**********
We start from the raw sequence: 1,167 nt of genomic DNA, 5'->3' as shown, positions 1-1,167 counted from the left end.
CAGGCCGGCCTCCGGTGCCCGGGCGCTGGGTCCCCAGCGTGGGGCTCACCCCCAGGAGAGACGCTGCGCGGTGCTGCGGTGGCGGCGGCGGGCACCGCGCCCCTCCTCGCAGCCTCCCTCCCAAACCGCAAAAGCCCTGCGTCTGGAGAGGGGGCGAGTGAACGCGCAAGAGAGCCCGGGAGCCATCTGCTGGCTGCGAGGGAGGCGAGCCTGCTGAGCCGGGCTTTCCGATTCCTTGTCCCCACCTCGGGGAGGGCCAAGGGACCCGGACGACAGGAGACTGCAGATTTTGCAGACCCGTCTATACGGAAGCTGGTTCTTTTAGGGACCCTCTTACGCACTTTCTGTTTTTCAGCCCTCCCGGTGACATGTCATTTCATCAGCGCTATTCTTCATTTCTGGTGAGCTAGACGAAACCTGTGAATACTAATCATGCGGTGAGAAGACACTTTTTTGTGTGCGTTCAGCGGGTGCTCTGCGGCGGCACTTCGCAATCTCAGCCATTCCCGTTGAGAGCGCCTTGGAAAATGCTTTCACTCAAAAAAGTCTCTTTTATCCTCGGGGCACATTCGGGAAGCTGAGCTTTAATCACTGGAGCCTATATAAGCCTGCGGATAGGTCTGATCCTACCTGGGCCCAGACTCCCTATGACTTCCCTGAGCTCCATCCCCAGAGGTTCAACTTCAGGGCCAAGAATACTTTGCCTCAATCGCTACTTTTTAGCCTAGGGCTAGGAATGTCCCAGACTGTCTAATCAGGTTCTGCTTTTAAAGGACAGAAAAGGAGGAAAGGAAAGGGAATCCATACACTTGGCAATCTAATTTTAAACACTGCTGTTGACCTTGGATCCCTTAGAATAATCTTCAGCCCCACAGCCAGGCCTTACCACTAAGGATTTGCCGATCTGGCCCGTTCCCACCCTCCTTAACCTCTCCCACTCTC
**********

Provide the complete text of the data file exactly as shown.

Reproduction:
We start from the raw sequence: 1,167 nt of genomic DNA, 5'->3' as shown, positions 1-1,167 counted from the left end.
CAGGCCGGCCTCCGGTGCCCGGGCGCTGGGTCCCCAGCGTGGGGCTCACCCCCAGGAGAGACGCTGCGCGGTGCTGCGGTGGCGGCGGCGGGCACCGCGCCCCTCCTCGCAGCCTCCCTCCCAAACCGCAAAAGCCCTGCGTCTGGAGAGGGGGCGAGTGAACGCGCAAGAGAGCCCGGGAGCCATCTGCTGGCTGCGAGGGAGGCGAGCCTGCTGAGCCGGGCTTTCCGATTCCTTGTCCCCACCTCGGGGAGGGCCAAGGGACCCGGACGACAGGAGACTGCAGATTTTGCAGACCCGTCTATACGGAAGCTGGTTCTTTTAGGGACCCTCTTACGCACTTTCTGTTTTTCAGCCCTCCCGGTGACATGTCATTTCATCAGCGCTATTCTTCATTTCTGGTGAGCTAGACGAAACCTGTGAATACTAATCATGCGGTGAGAAGACACTTTTTTGTGTGCGTTCAGCGGGTGCTCTGCGGCGGCACTTCGCAATCTCAGCCATTCCCGTTGAGAGCGCCTTGGAAAATGCTTTCACTCAAAAAAGTCTCTTTTATCCTCGGGGCACATTCGGGAAGCTGAGCTTTAATCACTGGAGCCTATATAAGCCTGCGGATAGGTCTGATCCTACCTGGGCCCAGACTCCCTATGACTTCCCTGAGCTCCATCCCCAGAGGTTCAACTTCAGGGCCAAGAATACTTTGCCTCAATCGCTACTTTTTAGCCTAGGGCTAGGAATGTCCCAGACTGTCTAATCAGGTTCTGCTTTTAAAGGACAGAAAAGGAGGAAAGGAAAGGGAATCCATACACTTGGCAATCTAATTTTAAACACTGCTGTTGACCTTGGATCCCTTAGAATAATCTTCAGCCCCACAGCCAGGCCTTACCACTAAGGATTTGCCGATCTGGCCCGTTCCCACCCTCCTTAACCTCTCCCACTCTC